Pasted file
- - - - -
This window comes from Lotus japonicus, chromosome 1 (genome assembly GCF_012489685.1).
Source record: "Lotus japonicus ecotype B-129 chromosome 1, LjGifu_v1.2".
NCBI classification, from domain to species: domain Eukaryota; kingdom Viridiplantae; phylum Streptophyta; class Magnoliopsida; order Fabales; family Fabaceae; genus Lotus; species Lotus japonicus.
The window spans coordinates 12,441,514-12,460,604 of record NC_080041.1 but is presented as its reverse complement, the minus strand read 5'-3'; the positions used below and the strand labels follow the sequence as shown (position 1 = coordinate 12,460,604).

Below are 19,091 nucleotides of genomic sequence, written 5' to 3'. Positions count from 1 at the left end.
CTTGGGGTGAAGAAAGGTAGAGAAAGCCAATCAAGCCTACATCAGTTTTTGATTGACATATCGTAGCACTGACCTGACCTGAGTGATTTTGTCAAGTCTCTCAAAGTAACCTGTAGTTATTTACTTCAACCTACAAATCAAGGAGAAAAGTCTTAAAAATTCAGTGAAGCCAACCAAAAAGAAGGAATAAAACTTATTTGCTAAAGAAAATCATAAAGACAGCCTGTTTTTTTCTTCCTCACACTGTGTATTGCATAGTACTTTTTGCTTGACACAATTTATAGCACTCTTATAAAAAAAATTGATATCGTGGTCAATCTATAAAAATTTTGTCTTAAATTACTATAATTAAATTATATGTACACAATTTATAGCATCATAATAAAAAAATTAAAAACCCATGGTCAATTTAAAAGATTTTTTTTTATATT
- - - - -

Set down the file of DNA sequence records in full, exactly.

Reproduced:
This window comes from Lotus japonicus, chromosome 1 (genome assembly GCF_012489685.1).
Source record: "Lotus japonicus ecotype B-129 chromosome 1, LjGifu_v1.2".
NCBI classification, from domain to species: domain Eukaryota; kingdom Viridiplantae; phylum Streptophyta; class Magnoliopsida; order Fabales; family Fabaceae; genus Lotus; species Lotus japonicus.
The window spans coordinates 12,441,514-12,460,604 of record NC_080041.1 but is presented as its reverse complement, the minus strand read 5'-3'; the positions used below and the strand labels follow the sequence as shown (position 1 = coordinate 12,460,604).

Below are 19,091 nucleotides of genomic sequence, written 5' to 3'. Positions count from 1 at the left end.
CTTGGGGTGAAGAAAGGTAGAGAAAGCCAATCAAGCCTACATCAGTTTTTGATTGACATATCGTAGCACTGACCTGACCTGAGTGATTTTGTCAAGTCTCTCAAAGTAACCTGTAGTTATTTACTTCAACCTACAAATCAAGGAGAAAAGTCTTAAAAATTCAGTGAAGCCAACCAAAAAGAAGGAATAAAACTTATTTGCTAAAGAAAATCATAAAGACAGCCTGTTTTTTTCTTCCTCACACTGTGTATTGCATAGTACTTTTTGCTTGACACAATTTATAGCACTCTTATAAAAAAAATTGATATCGTGGTCAATCTATAAAAATTTTGTCTTAAATTACTATAATTAAATTATATGTACACAATTTATAGCATCATAATAAAAAAATTAAAAACCCATGGTCAATTTAAAAGATTTTTTTTTATATT